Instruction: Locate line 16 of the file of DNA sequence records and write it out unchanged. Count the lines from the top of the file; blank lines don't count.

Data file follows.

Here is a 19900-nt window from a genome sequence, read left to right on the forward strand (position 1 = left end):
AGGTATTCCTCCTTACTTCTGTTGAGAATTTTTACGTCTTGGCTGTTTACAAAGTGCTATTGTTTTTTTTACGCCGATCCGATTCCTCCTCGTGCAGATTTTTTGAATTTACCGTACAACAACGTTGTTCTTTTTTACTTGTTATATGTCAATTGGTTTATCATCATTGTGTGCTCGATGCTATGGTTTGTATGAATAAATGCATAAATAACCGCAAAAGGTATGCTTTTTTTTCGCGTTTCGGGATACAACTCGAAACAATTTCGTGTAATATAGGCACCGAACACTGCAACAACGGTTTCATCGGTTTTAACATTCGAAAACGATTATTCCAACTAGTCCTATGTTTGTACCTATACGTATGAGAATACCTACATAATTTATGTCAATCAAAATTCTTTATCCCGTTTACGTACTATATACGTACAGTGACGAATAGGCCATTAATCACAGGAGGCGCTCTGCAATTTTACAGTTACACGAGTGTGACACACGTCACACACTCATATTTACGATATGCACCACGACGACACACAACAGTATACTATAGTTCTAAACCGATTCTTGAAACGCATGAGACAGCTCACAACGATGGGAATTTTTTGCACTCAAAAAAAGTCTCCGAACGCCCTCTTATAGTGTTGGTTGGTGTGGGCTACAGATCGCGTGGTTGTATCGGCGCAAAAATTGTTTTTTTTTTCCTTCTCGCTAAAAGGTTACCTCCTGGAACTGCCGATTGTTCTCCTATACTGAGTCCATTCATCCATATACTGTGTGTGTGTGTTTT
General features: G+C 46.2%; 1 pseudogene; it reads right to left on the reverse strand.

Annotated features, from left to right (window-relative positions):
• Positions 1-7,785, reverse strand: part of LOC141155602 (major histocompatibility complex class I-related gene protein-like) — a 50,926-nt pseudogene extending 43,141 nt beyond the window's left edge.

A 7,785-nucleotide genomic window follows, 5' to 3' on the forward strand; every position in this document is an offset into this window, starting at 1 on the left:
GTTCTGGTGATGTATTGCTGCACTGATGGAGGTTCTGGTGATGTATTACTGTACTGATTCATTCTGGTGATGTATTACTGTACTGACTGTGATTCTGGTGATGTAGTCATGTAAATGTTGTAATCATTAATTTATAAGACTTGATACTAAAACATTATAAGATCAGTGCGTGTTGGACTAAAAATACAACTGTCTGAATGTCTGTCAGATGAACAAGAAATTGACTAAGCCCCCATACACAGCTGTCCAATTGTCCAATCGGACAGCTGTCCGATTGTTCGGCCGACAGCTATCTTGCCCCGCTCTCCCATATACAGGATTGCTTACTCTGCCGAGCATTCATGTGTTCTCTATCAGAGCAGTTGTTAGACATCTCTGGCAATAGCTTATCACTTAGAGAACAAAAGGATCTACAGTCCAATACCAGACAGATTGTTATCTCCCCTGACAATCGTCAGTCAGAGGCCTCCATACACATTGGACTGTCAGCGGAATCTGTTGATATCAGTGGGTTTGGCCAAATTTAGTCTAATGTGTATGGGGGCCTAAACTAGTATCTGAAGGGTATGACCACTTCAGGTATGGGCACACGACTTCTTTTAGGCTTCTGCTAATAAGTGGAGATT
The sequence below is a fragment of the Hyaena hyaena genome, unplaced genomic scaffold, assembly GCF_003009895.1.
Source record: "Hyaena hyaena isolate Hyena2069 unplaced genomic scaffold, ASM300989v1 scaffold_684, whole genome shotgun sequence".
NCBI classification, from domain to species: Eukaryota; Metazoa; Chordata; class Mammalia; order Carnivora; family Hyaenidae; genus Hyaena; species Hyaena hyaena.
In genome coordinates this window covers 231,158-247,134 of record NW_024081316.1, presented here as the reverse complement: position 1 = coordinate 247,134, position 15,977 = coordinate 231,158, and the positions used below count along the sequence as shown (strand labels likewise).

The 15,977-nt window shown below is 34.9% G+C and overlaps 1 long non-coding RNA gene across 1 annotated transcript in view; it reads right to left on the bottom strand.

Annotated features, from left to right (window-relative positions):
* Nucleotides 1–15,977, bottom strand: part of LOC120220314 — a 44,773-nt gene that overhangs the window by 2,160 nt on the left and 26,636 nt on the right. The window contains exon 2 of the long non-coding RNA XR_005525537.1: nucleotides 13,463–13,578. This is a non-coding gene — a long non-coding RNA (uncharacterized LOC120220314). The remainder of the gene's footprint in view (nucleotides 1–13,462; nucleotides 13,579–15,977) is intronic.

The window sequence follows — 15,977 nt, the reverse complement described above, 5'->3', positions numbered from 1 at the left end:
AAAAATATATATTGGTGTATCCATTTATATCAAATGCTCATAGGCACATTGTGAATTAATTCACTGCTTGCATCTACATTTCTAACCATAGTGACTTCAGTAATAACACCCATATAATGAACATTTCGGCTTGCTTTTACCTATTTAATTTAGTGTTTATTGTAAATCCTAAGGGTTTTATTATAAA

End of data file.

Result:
AAAAATATATATTGGTGTATCCATTTATATCAAATGCTCATAGGCACATTGTGAATTAATTCACTGCTTGCATCTACATTTCTAACCATAGTGACTTCAGTAATAACACCCATATAATGAACATTTCGGCTTGCTTTTACCTATTTAATTTAGTGTTTATTGTAAATCCTAAGGGTTTTATTATAAA